Are you in search of funding for your scholarly research or a nonprofit organization?
From locating potential funding sources to writing a stellar proposal, the grant application process requires significant time and effort. Paying attention to small details can maximize your chances of being awarded the funding you need.
Below, librarian Alison Wessel, our resident subject specialist for foundations and grants at the Library, Museums and Press, shares practical tips on how to find funding and apply for the grant that best fits your needs.
1. Start early.
When it comes to searching and applying for funding, give yourself even more time than you think you’ll need. To prepare a quality application, you will likely need to collect a lot of information, obtain letters of support and get approval from your organization. Look into your organization’s deadline requirements now so you’re prepared when the perfect grant opportunity comes.
Share your passion for your work whenever you have the chance. Have your elevator pitch ready and attend events that connect you with fellow grant seekers and grant makers. Funders that may not be ready to work with you now may keep you in mind for future opportunities.
4. Automate your search process.
If you have research or project ideas you may seek support for at some point, it is smart to start searching now so you can be aware of the funding landscape and not miss a great opportunity. Start to identify potential funders and subscribe to their newsletters or RSS feeds and follow their social media accounts. UD students, faculty and staff can create profiles in the Library’s funding database, Pivot, and receive weekly emails with new funding opportunities based on their profile information and saved searches.
5. Consider foundations.
Private foundations are 501(c)(3) organizations that are required to give 5% or more of their assets each year in grants. With more than 100,000 foundations in the US, that’s a lot of money you may be missing out on. Some foundations are quite small and do not have a large web presence, so discovering them can be challenging. Many foundations do not have open calls for grants but instead consider proposals throughout the year. Fortunately, the Library provides a database, the Foundation Directory, to make your searching much easier. Search the database for potential funders who have a history of giving to proposals like yours.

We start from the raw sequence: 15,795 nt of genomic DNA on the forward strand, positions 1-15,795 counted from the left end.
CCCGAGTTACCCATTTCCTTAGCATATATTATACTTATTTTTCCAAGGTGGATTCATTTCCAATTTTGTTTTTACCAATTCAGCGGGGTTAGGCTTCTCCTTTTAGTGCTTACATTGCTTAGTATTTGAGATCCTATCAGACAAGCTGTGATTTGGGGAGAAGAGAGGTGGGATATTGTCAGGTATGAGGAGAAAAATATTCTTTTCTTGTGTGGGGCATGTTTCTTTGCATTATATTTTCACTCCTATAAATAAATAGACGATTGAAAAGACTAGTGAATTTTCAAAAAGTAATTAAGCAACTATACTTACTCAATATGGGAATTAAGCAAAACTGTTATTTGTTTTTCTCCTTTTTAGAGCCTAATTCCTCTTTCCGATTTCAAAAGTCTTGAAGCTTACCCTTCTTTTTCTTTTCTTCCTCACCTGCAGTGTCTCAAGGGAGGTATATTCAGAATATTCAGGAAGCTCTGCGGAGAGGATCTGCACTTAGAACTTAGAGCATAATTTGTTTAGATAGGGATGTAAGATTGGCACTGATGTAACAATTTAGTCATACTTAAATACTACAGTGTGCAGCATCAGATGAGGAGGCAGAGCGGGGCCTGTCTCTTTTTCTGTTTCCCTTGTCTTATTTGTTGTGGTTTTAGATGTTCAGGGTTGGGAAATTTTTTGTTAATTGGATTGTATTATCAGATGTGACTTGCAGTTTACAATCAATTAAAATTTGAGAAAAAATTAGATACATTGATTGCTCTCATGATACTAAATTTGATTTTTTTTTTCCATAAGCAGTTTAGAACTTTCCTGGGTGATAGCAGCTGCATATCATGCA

Many funding agencies are now structuring their request for proposals (RFP) to favor collaboration and interdisciplinary research teams. Researchers can connect with nonprofit organizations to increase the impact of their work for the community. Likewise, nonprofits may consider collaborating on a project with complementary organizations that can provide resources and services they do not already have to strengthen their ability to accomplish their goals. Use the free version of the GuideStar database to identify nonprofit organizations in your community.
7. Learn from examples.
When it is time to prepare a grant application, first research if the funding agency provides sample applications for you to review. You can find some sample documents aimed at nonprofit organizations, such as cover letters, letters of inquiry, proposal budgets and full proposals, at Candid Learning.
8. Pay attention to details.
Before submitting your application, make sure you followed all of the directions exactly. Check that you stayed within the page counts, included all of the required supporting documentation, and your budget adds up. As funders filter through numerous applications, their first cut will be those that didn’t follow the directions. Don’t miss an opportunity because you forgot to include a cover letter. Make a checklist of requirements and get a few external reviewers to double check everything before submitting.